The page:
IA Summit 12: Better Cross-Channel Experiences with Metadata

Another 20 minute session that I enjoyed was Adam Ungstad’s Better Cross-Channel Experiences with Metadata. He talks about how defining your data can improve communication by ensuring that standards are used. These standards then enable exchanges between all channels.


Metadata enables:

  • Consistency
  • Context
  • Interoperability

Metadata is information about information objects. There are three types of metadata:

  • Descriptive
  • Administrative
  • Structural

Descriptive data allows you to discover and identify objects. Examples of this type of data are: date, color, version, make, origin etc. Descriptive metadata enables context. In UX it allows things like faceted search.

Administrative data is used to manage information objects. Examples are: status, owner, access, property rights, etc. It helps you get the right context, at the right time, using the right channel for the right user. In UX it allows a content strategy. Administrative metadata enables consistency.

Structural data is the composition of compound objects. For example your name is really a combination of 3 objects, first name, middle name, and last name. In UX things like good form design come out of structural data. Structural data enables interoperability.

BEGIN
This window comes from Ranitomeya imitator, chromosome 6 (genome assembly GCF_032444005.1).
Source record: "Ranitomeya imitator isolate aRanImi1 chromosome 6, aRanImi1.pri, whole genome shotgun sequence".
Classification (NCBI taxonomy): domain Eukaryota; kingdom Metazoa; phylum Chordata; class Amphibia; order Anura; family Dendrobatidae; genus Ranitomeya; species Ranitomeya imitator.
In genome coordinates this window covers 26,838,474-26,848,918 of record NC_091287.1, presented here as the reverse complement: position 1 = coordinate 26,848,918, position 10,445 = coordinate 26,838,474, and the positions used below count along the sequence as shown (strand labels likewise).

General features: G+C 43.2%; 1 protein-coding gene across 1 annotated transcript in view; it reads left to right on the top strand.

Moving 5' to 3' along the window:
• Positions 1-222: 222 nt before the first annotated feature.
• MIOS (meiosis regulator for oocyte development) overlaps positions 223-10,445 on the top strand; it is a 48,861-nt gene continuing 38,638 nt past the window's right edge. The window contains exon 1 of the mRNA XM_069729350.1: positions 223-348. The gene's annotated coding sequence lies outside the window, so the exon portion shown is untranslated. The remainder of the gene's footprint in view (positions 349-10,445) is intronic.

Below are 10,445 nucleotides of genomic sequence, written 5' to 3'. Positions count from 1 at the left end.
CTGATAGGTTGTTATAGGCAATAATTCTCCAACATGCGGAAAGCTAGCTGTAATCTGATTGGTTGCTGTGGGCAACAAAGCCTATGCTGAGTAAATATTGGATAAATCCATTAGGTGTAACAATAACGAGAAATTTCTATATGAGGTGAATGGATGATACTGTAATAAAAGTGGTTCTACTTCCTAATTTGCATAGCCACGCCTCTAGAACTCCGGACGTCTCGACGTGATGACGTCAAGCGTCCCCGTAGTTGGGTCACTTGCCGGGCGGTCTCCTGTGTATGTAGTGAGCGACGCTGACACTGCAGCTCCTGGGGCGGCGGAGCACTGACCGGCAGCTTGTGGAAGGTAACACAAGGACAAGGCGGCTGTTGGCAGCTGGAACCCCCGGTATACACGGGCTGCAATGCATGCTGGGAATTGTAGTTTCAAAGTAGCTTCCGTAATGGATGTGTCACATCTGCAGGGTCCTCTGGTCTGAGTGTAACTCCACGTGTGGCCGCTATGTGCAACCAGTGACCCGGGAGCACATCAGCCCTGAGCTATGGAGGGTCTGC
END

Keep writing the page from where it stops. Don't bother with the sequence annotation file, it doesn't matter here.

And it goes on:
Information Architecture of Metadata

Moving between multiple communication channels requires exchanging information. There are 3 sides to the IA triangle for information exchange:

  • Presentation – How information is presented to the user.
  • Storage – How that information is stored.
  • Exchanges – How the systems exchange that information.

When you have two or more systems talking to each other using metadata standards enables those exchanges, which enables data linking.

Data Standards:

  • Semantics – The meaning of data.
  • Syntax – How the data can be expressed.
  • Lexical Rules – Rules that qualify the data.


A users is an information object, but experiences are not one size fits all. Experiences must be personalized. Each channel must know the user, the user isn’t the exchange mechanism. You should never have to ask the user for the same information twice.

Next Steps

  1. Make metadata a priority. Link it to ROI through reduced inefficiencies, and create loyalty.
  2. Define your data. Identify what object need to be defined by any object that: is part of, is delivered by, or is used by another object. Create your ontology using mental models, diary studies, and contextual inquiry etc. Discover what needs to be defined, then create the data standards.
  3. Identify where exchanges are happening. Use tools such as journey maps.
  4. Build the infrastructure. Start small, borrow and reuse.